It was the kind of day familiar to many career restaurant folks: I worked a double yesterday. What’s more, it was a double between two restaurants in the group where I’m employed. I was literally running during lunch because we were short-staffed, the patio was hopping, and I had tables sitting left and right. I had just enough time between lunch and dinner to grab a sandwich, go home to put on some more supportive shoes, mix myself my third (or fourth? who’s counting, anyway?) iced coffee of the day, and head out for the dinner shift.
Dinner was busy, because it’s patio weather, and if there’s one thing people love this time of year, it’s to sit on a patio and drink margaritas and snack on bowl after bowl of chips and salsa. The serve staff ended up essentially doing a group close, because the best restaurant staffs are in it together, always. Plus, all clocking out at the same time meant grabbing a drink together.
It’s a time-honored tradition in restaurants, whether you’re working front of house or back of house, to all wind down together with an array of vices until you collectively look at the time and realize it’s past midnight and if anyone wants a chance at some sleep before doing it all again tomorrow, it’s probably time to cash out. (The tab is always larger than expected. We always tip well no matter what.) Being on the cusp of thirty (ancient, in server years) and a new (ish) mother means that I can’t make it to last call anymore. It’s probably for the best; it’s not sustainable behavior. But it was fun when I could do it.
I came home with dinner from a chef who fed me some of the best Mexican food of my life all through my pregnancy. Along with short rib enchiladas for myself and my husband, there were two little cheese enchiladas tucked in for my son, who’s learned early on that the good stuff can come from somewhere other than a Gerber-branded jar. I’m not normally a touchy-feely person, but I was so overcome with joy at seeing those cheese-filled tortillas that I gave the chef a hug. He’s always been one of my favorite coworkers: he always lets me taste stuff, he calls me Catalina, he laughs at my gringa-fied Spanish, and his passion for cooking is true joy to witness.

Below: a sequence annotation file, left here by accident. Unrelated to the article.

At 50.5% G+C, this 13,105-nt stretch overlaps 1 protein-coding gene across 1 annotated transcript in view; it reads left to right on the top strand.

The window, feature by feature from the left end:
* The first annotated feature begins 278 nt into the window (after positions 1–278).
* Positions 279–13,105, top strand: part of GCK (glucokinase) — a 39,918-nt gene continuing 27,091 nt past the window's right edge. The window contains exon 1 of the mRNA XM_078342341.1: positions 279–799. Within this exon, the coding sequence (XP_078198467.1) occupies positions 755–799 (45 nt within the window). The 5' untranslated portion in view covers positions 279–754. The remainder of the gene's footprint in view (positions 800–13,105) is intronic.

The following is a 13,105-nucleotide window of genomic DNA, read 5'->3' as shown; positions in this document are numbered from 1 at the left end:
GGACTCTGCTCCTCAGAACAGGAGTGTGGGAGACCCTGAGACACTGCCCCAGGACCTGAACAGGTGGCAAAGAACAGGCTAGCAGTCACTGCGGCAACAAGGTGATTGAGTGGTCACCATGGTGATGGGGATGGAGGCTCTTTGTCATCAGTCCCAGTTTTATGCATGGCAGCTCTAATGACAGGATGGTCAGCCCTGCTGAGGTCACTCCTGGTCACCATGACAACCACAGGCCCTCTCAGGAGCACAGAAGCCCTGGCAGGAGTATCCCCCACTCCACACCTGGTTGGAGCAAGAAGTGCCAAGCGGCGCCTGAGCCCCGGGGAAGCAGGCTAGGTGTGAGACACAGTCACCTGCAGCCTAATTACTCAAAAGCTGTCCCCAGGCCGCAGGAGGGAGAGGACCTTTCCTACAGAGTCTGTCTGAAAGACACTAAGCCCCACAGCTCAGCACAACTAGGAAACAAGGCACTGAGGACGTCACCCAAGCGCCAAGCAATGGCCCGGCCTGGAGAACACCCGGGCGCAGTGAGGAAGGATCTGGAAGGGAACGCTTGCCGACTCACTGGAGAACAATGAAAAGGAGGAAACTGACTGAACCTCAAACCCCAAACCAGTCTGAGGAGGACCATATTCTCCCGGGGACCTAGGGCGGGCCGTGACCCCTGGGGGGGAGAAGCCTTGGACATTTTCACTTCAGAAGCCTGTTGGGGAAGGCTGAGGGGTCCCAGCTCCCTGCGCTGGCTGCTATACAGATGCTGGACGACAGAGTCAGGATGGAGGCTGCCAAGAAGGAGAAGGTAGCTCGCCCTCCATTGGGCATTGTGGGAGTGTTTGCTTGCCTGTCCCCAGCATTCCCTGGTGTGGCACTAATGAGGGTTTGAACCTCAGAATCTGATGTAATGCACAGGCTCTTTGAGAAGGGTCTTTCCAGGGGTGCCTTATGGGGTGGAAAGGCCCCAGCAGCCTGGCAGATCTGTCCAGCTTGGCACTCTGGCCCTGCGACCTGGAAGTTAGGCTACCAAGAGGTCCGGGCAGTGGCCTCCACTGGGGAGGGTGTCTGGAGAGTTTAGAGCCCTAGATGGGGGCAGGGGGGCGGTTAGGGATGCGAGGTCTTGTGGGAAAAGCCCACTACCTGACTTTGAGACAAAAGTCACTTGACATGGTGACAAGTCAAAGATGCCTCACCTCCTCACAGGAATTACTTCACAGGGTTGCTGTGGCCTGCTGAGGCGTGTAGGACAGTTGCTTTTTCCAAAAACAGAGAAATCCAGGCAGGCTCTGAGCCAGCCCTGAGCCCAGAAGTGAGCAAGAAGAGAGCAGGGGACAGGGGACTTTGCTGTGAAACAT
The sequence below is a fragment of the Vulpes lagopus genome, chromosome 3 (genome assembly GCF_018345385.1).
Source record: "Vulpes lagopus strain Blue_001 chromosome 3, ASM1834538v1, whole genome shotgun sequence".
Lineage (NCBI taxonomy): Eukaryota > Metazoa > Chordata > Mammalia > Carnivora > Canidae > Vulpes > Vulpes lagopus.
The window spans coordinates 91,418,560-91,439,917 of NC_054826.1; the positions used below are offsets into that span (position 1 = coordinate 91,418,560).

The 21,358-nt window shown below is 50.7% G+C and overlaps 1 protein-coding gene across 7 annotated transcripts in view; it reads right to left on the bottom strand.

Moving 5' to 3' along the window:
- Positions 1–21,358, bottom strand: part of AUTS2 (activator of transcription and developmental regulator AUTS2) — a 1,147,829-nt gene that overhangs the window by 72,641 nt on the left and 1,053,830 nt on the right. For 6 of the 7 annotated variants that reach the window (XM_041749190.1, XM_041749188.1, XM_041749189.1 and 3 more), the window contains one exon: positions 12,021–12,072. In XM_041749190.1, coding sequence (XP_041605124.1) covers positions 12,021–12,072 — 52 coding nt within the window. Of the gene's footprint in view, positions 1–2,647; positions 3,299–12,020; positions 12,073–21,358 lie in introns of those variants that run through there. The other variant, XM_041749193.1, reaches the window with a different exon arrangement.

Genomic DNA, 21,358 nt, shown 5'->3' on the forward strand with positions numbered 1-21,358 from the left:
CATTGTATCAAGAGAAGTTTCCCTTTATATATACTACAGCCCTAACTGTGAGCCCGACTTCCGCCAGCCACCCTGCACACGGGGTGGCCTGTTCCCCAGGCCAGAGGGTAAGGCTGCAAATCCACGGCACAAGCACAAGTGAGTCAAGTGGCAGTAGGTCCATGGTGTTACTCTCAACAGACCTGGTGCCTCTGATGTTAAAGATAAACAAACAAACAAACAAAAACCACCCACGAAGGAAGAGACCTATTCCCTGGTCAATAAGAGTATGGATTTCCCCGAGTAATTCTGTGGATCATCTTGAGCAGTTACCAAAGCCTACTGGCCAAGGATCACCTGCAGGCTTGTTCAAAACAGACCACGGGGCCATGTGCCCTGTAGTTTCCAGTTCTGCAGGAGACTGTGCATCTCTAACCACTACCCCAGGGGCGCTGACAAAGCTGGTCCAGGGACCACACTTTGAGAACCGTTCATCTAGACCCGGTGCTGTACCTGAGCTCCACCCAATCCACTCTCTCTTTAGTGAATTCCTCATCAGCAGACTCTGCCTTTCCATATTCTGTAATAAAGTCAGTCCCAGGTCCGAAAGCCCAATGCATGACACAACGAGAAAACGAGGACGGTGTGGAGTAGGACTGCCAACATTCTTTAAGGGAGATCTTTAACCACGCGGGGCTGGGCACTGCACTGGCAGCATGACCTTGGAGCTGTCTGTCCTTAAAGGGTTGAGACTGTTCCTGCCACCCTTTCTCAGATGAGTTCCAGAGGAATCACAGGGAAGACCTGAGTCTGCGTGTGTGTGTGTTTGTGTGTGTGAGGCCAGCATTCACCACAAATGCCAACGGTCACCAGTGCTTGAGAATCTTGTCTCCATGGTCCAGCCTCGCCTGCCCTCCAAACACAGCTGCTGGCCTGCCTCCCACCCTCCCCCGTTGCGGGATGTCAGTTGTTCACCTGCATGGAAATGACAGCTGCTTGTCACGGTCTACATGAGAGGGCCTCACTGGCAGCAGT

The enchiladas went into the fridge and I went to bed. I guess it would be more poetic to say that I thought of some of Anthony Bourdain’s words, some specific quote profound yet profane. I didn’t, though. I didn’t because his writing, his spirit, and his grumpy old asshole persona has permeated my consciousness for nearly a decade. I almost wish I had, though.
I got to sleep in today. It wasn’t exactly a genial exchange; I was just too tired to wake up to give G his morning bottle and I poked Alex until he got up to do it. I snatched another hour or so of sleep. I woke up to my phone buzzing.
Like what an awful week.
Makes me so sad.
The messages from my sister were all truncated enough to show up on my lock screen in full. All I could manage in reply was What.
The only word I could come up with was four letters born of an adulthood working in the salty trenches of restaurants.
My memory of being introduced to the oeuvre of Anthony Bourdain is murky. I might have been twenty? Twenty-one? I do know I was in college, and coming out on the other side from a dark place I’d been in, and learning to make sense of the world through cooking. Up until that point, cooking was something done either by family matriarchs or the shiny happy personalities on the Food Network. It seemed pretty out of my grasp; it’s not really a surprise that my fretting over precision and perfection led to the carefully-measured world of baking. Faith in myself to make messes and abandon the recipe came a little later.
I do know that No Reservations came first. It could just be my memory packaging things up in a tidy box with a bow, but I distinctly remember Netflix binges of No Reservations with my boyfriend at the time that started when I was at his place and we got unexpectedly snowed in early on in the spring semester. We walked to Snoopy’s and subsisted on coupons for hot dogs and fries that we’d gobble down while watching Bourdain eat pho on the streets of Hanoi. I was transfixed. I was envious. I wanted to make food.